Peace

    1. Shall we also respect the beliefs of those who believe in fairies, unicorns and father christmas?

      I’d say that if we work together at the ball bearing factory, or if we meet at a dinner party, then yes, as long as the work gets done or we’re just chitchatting. Horoscopes, Kaballah, Christianity, Islam, Objectivism, whatever. Just nod and walk away, if you must. Or talk about your beliefs, which are entitled to equal respect in a social environment. They have to accept you just as much as you have to accept them.

      If somebody comes to your door to convert you, then (should you choose to engage them) it’s a serious conversation. Don’t make it personal, but be honest that you think their god is a crock, and their beliefs, however deeply held, are false.

      If somebody wants to kill you over their stupid beliefs in fairies or whatever, then the appropriate rules of engagement — whether self-defense, law enforcement, or military — apply.

    2. Shall we also respect the beliefs of those who believe in fairies, unicorns and father christmas?

      I’d say that if we work together at the ball bearing factory, or if we meet at a dinner party, then yes, as long as the work gets done or we’re just chitchatting. Horoscopes, Kaballah, Christianity, Islam, Objectivism, whatever. Just nod and walk away, if you must. Or talk about your beliefs, which are entitled to equal respect in a social environment. They have to accept you just as much as you have to accept them.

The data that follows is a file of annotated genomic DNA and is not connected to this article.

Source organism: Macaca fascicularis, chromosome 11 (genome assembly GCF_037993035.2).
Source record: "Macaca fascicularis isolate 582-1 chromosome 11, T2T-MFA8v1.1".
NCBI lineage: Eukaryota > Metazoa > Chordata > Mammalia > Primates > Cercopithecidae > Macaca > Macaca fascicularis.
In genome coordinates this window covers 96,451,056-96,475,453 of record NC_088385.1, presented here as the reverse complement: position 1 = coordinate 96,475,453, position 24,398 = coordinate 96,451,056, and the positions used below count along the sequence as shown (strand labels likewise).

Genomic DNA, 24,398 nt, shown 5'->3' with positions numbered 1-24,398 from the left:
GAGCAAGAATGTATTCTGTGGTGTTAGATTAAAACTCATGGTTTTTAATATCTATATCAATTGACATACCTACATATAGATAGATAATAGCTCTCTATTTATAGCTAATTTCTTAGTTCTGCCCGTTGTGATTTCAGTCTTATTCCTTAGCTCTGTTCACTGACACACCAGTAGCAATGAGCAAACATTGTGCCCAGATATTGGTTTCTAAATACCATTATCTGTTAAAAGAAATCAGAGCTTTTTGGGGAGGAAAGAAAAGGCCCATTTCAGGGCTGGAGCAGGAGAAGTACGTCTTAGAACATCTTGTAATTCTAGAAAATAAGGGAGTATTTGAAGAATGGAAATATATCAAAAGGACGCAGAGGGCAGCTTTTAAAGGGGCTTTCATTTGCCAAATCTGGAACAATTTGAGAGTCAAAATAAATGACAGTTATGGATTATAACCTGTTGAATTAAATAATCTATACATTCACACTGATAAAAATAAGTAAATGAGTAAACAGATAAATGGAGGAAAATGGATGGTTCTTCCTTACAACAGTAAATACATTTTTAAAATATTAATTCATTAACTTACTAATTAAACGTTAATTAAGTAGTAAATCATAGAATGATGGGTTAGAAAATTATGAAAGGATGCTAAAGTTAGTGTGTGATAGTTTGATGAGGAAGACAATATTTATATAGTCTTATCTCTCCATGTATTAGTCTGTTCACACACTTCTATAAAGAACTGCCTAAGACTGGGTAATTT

If somebody comes to your door to convert you, then (should you choose to engage them) it’s a serious conversation. Don’t make it personal, but be honest that you think their god is a crock, and their beliefs, however deeply held, are false.

      If somebody wants to kill you over their stupid beliefs in fairies or whatever, then the appropriate rules of engagement — whether self-defense, law enforcement, or military — apply.

  10. With that said, I think comedians have special license to be rude, and a special obligation to be honest.

    South Park is famous for being rude to everybody. If there was one group that they were not allowed to make fun of, then the rest of their show would just seem like offensive bullying.

    Comedians are like the Fool in King Lear. They have special license to make fun of the King. If the fool just acted like Goneril and Regan, slobbering over the King, it would be a different story, one which didn’t need a Fool. Comedy Central appears to want to play the part of Goneril or Regan.

  11. If the law has any (justifiable) function, it’s to keep us off each other’s toes.

    (Or is it to protect privileged? I forget….)

  12. Here’s what South Park should do: a show that does to the life of Mohammed and the history of Islam what they did to Mormonism — but change the names. Start with a big notice about “Any similarity to persons living or dead is coincidental” etc., and then have someone (Cartman?) tell a story about the desert dweller “Curly” who robs caravans but then finds God, dictates a holy book, leads armies, etc. There are more than enough oddities about Islam to make the whole thing very funny.

    1. Here’s what South Park should do: a show that does to the life of Mohammed and the history of Islam what they did to Mormonism — but change the names.